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Progress In Electromagnetics Research Symposium Proceedings, Stockholm, Sweden, Aug. 12-15, 2013 1821

High-gain S-band Slotted Waveguide Antenna Arrays with Elliptical

Slots and Low Sidelobe Levels

M. Al-Husseini1,A. El-Hajj2,and K. Y. Kabalan2

1Lebanese Center for Studies and Research, Beirut 2030 8303, Lebanon

2American University of Beirut, Beirut 1107 2020, Lebanon

Abstract—Slotted waveguide antenna arrays oﬀer clear advantages in terms of their design,

weight, volume, power handling, directivity and eﬃciency. Slots with rounded corners are more

robust for high power applications. This paper presents a slotted waveguide antenna with ellip-

tical slots made to one broadwall of an S-band rectangular waveguide. The antenna is designed

for operation at 3 GHz. The slots length and width are optimized for this frequency, and their

displacements are determined for a 20 dB sidelobe level ratio. Two rectangular metal sheets are

then symmetrically added as reﬂectors to focus the azimuth plane beam and increase the gain.

1. INTRODUCTION

Slotted waveguide antennas (SWAs) [1] radiate energy through slots cut in a broad or narrow wall

of a rectangular waveguide. They are attractive due to their design simplicity, since the radiating

elements are an integral part of the feed system, that is the waveguide itself. This removes the need

for baluns or matching networks. They also oﬀer signiﬁcant advantages in terms of weight, volume,

high power handling, high eﬃciency and good reﬂection coeﬃcient [2]. Thus, they have been ideal

solutions for many radar, communications, navigation, and high power microwave applications [3].

SWAs can be realized as resonant or non-resonant according to the wave propagation inside

the waveguide (respectively standing or traveling wave) [4, 5]. The design of a resonant SWA is

generally based on the procedure described by Elliot [4, 6, 7], by which the waveguide end is short-

circuited at a distance of a quarter-guide wavelength from the center of the last slot, and the

inter-slot distance is one-half the guide wavelength. For rectangular slots, the slot length should

be about half the free-space wavelength. Slot shapes that avoid sharp corners are more suitable for

high power applications, since sharp corners aggravate the electrical breakdown problems. Elliptical

slots are an excellent candidate for such applications [8].

As with all antenna arrays, the resulting sidelobe level is related to the excitations of the

individual elements. In SWAs, the excitation of each slot is proportional to its conductance. For

the case of longitudinal slots in the broadwall of a waveguide, a slot conductance is controlled by its

displacement from the broadface centerline [9]. Thus, for a desired sidelobe level, the corresponding

set of slots displacements should be determined.

In this paper, an SWA designed for operation at 3 GHz is presented, where ten elliptical slots

are made to one broadface of an S-band rectangular waveguide. The slot displacements from the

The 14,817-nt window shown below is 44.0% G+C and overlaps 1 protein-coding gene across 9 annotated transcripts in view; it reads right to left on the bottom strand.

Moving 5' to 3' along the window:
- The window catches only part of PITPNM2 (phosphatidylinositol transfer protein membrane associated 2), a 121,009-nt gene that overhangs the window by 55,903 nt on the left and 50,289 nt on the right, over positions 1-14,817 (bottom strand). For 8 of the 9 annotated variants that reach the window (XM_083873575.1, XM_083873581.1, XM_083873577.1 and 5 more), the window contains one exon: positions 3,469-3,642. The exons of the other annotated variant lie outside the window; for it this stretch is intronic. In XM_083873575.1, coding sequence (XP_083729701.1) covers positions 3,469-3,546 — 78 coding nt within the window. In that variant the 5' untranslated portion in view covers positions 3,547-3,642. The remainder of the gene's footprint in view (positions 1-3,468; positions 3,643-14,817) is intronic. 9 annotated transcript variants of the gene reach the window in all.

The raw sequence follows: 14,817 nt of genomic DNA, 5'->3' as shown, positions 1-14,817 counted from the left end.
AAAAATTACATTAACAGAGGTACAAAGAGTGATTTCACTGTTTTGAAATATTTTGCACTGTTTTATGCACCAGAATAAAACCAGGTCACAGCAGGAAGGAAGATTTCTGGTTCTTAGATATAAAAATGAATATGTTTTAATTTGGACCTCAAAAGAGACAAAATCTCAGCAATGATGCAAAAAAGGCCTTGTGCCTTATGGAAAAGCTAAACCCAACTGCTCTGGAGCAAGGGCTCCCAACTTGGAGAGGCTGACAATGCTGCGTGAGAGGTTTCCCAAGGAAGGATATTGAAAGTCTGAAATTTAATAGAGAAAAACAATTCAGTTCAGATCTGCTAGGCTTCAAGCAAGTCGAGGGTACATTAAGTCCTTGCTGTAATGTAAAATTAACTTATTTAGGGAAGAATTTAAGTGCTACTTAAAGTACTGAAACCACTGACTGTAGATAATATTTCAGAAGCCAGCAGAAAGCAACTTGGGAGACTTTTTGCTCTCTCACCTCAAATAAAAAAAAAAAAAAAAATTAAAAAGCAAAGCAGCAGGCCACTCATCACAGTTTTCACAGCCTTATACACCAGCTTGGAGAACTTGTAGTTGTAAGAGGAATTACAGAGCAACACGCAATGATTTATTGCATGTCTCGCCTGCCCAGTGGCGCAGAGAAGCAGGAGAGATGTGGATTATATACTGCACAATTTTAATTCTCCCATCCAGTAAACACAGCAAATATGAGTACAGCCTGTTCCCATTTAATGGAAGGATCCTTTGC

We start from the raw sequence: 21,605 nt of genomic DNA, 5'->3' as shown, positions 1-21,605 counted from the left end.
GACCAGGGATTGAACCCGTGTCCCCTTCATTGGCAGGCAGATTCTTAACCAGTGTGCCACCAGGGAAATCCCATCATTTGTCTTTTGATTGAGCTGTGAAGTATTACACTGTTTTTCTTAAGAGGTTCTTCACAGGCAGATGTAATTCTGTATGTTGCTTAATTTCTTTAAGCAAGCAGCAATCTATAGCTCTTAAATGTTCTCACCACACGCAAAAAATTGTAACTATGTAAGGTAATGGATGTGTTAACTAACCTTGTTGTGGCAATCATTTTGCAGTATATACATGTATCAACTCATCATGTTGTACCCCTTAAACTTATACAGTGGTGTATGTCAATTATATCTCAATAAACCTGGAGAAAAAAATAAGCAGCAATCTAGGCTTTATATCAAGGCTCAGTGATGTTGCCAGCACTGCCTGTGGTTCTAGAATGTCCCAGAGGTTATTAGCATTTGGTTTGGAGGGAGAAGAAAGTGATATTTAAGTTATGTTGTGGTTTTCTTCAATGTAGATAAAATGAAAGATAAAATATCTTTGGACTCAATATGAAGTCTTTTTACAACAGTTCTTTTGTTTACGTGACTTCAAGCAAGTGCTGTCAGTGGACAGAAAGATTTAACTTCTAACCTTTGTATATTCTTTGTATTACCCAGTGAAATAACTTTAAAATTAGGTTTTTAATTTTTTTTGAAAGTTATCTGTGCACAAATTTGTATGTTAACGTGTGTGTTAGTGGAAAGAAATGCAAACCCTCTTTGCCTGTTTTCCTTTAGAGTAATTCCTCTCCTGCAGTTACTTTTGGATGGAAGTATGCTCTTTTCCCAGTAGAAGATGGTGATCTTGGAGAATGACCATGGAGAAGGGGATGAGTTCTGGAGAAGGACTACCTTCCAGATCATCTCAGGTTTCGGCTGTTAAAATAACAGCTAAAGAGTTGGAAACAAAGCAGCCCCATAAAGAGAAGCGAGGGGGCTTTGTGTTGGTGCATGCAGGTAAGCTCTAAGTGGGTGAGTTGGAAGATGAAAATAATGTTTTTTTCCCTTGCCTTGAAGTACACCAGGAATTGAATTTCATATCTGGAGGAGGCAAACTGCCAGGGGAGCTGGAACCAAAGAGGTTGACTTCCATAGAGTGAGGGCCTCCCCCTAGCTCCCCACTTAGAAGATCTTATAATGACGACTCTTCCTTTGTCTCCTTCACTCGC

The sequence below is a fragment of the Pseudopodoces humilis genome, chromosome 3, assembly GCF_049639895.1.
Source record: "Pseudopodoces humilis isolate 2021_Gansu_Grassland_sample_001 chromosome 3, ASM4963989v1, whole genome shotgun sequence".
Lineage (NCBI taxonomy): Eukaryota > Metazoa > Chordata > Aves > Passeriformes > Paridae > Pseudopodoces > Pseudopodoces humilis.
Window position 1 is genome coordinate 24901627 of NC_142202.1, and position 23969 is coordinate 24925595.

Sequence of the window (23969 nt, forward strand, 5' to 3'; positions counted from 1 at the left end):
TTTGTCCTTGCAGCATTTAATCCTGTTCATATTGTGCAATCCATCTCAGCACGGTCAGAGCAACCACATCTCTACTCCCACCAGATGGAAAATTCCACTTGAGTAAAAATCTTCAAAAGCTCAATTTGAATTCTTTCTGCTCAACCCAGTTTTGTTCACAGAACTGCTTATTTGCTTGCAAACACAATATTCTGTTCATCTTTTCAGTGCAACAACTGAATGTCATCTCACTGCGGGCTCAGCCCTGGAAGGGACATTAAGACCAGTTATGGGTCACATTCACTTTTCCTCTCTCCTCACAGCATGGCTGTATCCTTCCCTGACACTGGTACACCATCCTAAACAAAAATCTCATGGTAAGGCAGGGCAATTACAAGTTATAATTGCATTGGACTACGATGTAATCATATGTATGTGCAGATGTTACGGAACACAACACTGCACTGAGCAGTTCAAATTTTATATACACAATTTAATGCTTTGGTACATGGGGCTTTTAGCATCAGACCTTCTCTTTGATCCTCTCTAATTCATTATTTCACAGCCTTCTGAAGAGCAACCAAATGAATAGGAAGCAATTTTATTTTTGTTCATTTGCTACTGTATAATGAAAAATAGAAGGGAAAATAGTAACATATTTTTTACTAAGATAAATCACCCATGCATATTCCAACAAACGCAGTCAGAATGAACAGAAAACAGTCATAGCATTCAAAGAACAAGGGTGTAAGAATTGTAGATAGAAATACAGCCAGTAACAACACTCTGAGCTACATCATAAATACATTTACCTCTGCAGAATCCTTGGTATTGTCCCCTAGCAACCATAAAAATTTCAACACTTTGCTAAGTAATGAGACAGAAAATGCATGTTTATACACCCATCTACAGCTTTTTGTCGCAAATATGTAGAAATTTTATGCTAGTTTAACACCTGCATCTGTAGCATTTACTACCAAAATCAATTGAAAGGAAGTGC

centerline are determined to obtain a sidelobe level ratio of 20 dB. Later, two metals sheets are

attached to the SWA edges to focus its azimuth plane beam. The reﬂection coeﬃcient, pattern

plots and gain results of the antenna are reported.

2. ANTENNA CONFIGURATION

The target frequency is 3 GHz, so a WR-284 waveguide having a= 2.8400 and b= 1.3700 is used

to construct the SWA. The waveguide is shorted at one end and fed at the other. Ten elliptical

slots are cut into one of its broadsides. The slots are spaced at half the guide wavelength, center to

center, where in this case the guide wavelength λg= 138.5 mm. The slots are positioned such that

the center of the ﬁrst one, Slot1, is at a distance of λg/4 from the waveguide feed, and the center

of the last slot, Slot10, is at λg/4 from the waveguide’s short-circuited side. The total length of

the waveguide is thus 5λg.

The width of each slot, which is 2 times the minor radius of the ellipse, is ﬁxed at 5mm. This

is calculated as follows: for X-band SWAs, which the literature if full of, the adopted width of a

rectangular slot is 0.062500, corresponding to a= 0.900. By proportionality, the width of the elliptical

slot for this S-band SWA is computed from 2.8400 ×0.0625/0.9, which is 0.19700 or 5 mm. Because

of their elliptical shape, the length of the slots (double the major radius) is expected to be larger

than half the free space wavelength. Simulations using ANSYS HFSS are done to optimize the slot

1822 PIERS Proceedings, Stockholm, Sweden, Aug. 12–15, 2013

length for resonance at 3 GHz. For these simulations, it is assumed that all slots are at the same

spacing from the broadside centerline, in an alternating fashion. The resonant slot length is found

to be 54.25 mm.

For a desired sidelobe level ratio (SLR) of 20 dB, a heuristic method is used to obtain the

required set of slots displacements. The slots near the two waveguide edges are closest to the

broadface centerline, whereas those toward the waveguide center have the largest displacement.